- At once they left their nets and followed him. Matthew 4:20 & Mark 1:18
- And immediately, they left the boat and their father and followed him. Matthew 4:22 & Mark 1:20
- They pulled their boats on shore, left everything and followed him. Luke 5:11
- Levi got up, left everything and followed him. Luke 5:28
When I started to share with people my desire to leave an established church and a traditional pastorate for the risky endeavor of missional living and church planting, I would have this twinge of anxiety before I dropped the news. Frustratingly, every single person respond with some form of a supportive and affirmative: “of course, why not?”
It was frustrating because I wanted someone to articulate the inner anxiety I was struggling with and ask me, “Why?” Why leave a position that paid more, guaranteed retirement, provided many opportunities for promotions and ladder-climbing growth, an excellent daycare for my children, a fun staff, a supportive community…why leave?
Ultimately, though, it came down to what everyone else knew before me…asking “Why” is often the wrong question, instead we should be asking, “Why not.”
Why not build upon the firm foundation God had provided through those 6 years, and leap into the unknown currents of church planting?
For the disciples, all of them made a split second decision; they didn’t ask for more information, for Jesus’ pro forma, lifetime guarantee…they simply looked at the man and asked themselves, “Why Not?”
Asking ourselves, “Why” often leaves us stuck in the paralysis-of-analysis. Asking “why not” forces us to think up one good reason, and if we cannot, then its time to put on our big boy pants and get going.
The Jesuits call this stage of spiritual development “Healthy Indifference.” It is the result of a long and arduous process of self-awareness. Once we catch a glimpse of who we are (and who God is in relation to us), we are able to have a healthy indifference to the stuff of this world.
Embracing this “healthy indifference” creates a freedom from attachments to places and posessions because those attachments often result in a resistance to movement or change. Father Jim Martin, SJ, says “Detachment, freedom and a sense of humor are the signposts on the road to holiness…” Asking “why not” gets on that road.
In the great book of Job, we see the protagonist and his friends asking “why” after he’d lost every possession and relationship—however, when God speaks (Chapter 38-42), God tells Job to pull up his pants and get ready to answer “why not?” Asking “why” over and over again left Job and his friends wallowing on an ash heap…asking “why not” reunited Job and God, and gave Job a redo in life.
Asking “why?” leaves us trapped, but asking “why not?” frees us for an adventure.
When I was in college, a group of friends and I decided that we should travel to Memphis for a concert, but unfortunately, we had to be back within 36 hours. Without much thought…honestly, I figured TN was just a few hours away, failing to realize how large the state is and that Memphis was on the other side…9 of us piled into my Pathfinder. Why not?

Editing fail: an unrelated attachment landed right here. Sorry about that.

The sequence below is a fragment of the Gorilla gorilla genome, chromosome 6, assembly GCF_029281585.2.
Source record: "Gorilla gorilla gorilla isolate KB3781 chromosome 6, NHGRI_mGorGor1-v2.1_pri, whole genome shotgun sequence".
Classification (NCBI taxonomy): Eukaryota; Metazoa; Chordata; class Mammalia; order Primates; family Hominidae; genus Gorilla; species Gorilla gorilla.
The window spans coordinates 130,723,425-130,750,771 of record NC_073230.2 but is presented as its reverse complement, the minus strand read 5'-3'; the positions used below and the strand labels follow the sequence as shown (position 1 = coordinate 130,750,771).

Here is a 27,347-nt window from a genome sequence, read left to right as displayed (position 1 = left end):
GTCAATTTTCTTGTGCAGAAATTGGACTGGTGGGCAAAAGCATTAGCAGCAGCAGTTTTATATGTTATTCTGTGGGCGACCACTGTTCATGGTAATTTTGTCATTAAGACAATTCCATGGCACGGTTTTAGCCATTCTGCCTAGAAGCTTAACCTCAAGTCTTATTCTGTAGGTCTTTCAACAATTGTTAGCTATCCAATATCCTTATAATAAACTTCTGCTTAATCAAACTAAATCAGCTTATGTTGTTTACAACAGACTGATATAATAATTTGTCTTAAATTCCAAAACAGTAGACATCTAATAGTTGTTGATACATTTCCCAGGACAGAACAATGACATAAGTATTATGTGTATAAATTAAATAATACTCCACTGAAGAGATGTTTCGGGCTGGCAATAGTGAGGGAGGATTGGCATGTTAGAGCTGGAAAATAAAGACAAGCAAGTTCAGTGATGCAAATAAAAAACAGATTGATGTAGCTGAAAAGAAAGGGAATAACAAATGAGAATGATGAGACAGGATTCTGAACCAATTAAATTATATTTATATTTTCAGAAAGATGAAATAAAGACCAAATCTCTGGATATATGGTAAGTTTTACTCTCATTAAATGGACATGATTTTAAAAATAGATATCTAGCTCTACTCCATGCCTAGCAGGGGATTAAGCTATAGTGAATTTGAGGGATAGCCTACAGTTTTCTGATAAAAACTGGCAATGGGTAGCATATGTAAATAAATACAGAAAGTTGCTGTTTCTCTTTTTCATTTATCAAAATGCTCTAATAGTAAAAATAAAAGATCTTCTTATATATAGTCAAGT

After college, my father had recommended that Lindsay and I wait to get married so that we could settle into post-college life…and we waited a whole 4 months. Why not?
When the job that I wanted, rented an apartment nearby and should have gotten fell through and I was left desperately unemployed, I started cold calling and stumbled into a job I didn’t feel qualified for. Why not?
The day that we learned that God was going to give us three babies in one pregnancy, I stayed up until 2:30am “discussing” with God “why” when all He would say in return: Why not?
When I struggled to comprehend one of my son’s diagnosis and went weeping and running 7 miles, God kept trying to break through my bitterness with the promise that He had taken us this far and just to trust Him to take us further. Why not?
Run 35 miles in a van with 5 other guys in under 30 hours; bike 208 miles around on a 3 mile course; climb two 14ers in one afternoon; race a half-ironman; do another marathon; free climb that mountain; explore that trail that led to the most pristine waterfall; jump off that bridge into the lake; spend the entire day playing capture the flag with my kids. Why not?
Often the greatest adventures begin not with an answer to the question, “why” but the curious desire to discover “why not.”
At the end of a great movie, We Bought a Zoo, we discover that the road that lead to their family’s great adventure began with a chance encounter and the lines:
- Benjamin Mee: Why would an amazing woman like you even talk to someone like me?
- Katherine Mee: Why not?
Ignatius is clear in that asking “Why Not” only works when the decision is between two “goods.” Ie. it is not effective when asking: “Should I have an affair?” or “Should I kill this person?” or “Should I read Wes’ blog in its entirety?”